Individual contributors are skeptical of analytics (and rightly so) because analytics have regularly been weaponized to inaccurately hold them accountable for errors and failures that are outside their control.

Engineering teams and individual contributors have historically been represented by metrics that, at best, suggest activity and at worst, single our individual contributors out without full context – both failing to capture the full picture of productivity.

Metrics like lines committed, time spent on code, or even velocity only capture a narrow picture of a team's productivity. We'd go as far as to say that they are vanity metrics encouraging inadequate management and an incomplete view of development teams' progress. The resulting misinformed and inaccurate characterizations of individual contributors potentially lead to the promotion and maintenance of harmful cultures. In fact, we believe that these harmful cultures are what primarily stall progress and hinder productivity rather than any one individual error.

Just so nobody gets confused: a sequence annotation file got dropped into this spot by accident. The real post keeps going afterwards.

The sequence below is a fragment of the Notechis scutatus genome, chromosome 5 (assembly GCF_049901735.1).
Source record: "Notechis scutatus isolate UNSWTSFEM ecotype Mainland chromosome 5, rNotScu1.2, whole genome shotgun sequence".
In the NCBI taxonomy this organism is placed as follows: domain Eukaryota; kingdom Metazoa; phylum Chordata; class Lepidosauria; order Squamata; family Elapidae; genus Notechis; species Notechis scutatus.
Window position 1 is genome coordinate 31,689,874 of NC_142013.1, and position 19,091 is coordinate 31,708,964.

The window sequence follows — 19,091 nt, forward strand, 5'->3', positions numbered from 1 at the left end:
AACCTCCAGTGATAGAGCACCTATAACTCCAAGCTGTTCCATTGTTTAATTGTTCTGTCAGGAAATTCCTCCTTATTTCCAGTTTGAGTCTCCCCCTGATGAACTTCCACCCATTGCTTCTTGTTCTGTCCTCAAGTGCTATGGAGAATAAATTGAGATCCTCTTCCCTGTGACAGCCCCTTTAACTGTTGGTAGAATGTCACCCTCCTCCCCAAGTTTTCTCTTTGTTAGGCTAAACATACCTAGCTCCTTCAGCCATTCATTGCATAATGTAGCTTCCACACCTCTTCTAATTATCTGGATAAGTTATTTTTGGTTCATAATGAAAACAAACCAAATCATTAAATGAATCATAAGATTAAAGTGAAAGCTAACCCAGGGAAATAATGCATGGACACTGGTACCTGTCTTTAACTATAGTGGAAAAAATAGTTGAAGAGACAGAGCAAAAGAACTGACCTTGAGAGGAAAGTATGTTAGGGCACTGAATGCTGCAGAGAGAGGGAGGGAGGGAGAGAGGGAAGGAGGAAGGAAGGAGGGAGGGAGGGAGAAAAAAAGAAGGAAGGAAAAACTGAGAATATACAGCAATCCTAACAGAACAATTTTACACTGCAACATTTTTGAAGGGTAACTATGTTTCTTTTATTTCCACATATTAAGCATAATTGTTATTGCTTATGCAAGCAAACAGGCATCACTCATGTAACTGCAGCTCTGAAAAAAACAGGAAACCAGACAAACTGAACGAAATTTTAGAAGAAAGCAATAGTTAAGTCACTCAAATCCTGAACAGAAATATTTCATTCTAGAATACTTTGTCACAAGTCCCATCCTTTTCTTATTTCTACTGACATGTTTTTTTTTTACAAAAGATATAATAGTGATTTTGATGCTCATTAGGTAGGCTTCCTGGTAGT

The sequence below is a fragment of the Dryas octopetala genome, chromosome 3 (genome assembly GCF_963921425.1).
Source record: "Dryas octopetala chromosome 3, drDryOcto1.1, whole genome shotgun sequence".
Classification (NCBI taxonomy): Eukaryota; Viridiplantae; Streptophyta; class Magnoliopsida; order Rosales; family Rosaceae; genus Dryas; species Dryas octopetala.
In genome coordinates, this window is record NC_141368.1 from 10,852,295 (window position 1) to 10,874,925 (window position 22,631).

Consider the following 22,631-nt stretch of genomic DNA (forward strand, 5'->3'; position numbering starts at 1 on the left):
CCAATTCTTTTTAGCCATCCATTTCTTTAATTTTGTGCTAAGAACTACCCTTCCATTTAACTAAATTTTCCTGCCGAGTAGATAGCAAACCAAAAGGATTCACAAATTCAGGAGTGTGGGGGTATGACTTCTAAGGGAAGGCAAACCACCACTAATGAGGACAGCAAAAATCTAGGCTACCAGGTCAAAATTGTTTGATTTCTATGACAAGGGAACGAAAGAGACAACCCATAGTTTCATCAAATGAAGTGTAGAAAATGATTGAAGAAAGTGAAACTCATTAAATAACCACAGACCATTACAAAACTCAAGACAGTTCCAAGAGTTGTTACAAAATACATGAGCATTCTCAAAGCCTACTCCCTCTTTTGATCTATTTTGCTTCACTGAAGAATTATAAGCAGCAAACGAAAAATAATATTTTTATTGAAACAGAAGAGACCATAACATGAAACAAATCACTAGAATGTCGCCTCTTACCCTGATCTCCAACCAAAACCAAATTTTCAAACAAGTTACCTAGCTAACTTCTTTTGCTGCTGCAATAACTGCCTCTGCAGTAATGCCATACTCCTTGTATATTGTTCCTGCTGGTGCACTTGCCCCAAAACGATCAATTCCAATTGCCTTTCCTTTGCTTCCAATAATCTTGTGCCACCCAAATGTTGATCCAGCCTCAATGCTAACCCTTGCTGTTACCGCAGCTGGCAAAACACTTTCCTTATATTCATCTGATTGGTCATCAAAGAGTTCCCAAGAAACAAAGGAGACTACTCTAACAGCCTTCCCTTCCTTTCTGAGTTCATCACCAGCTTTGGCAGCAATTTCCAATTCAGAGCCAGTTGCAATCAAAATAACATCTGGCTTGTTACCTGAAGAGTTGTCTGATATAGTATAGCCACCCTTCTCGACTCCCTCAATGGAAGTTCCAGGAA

Forsgren, Humble, and Kim substantiate this perspective in their industry-leading book, Accelerate.

In it, they outline three kinds of organizational cultures:

  1. Pathological (power-oriented) organizations are characterized by large amounts of fear and threat. People often hoard information or withhold it for political reasons, even distorting it to make themselves look better.
  2. Bureaucratic (rule-oriented) organizations protect departments. Those in the department want to maintain their “turf”, insisting on their own rules, and generally doing things by the book—their book.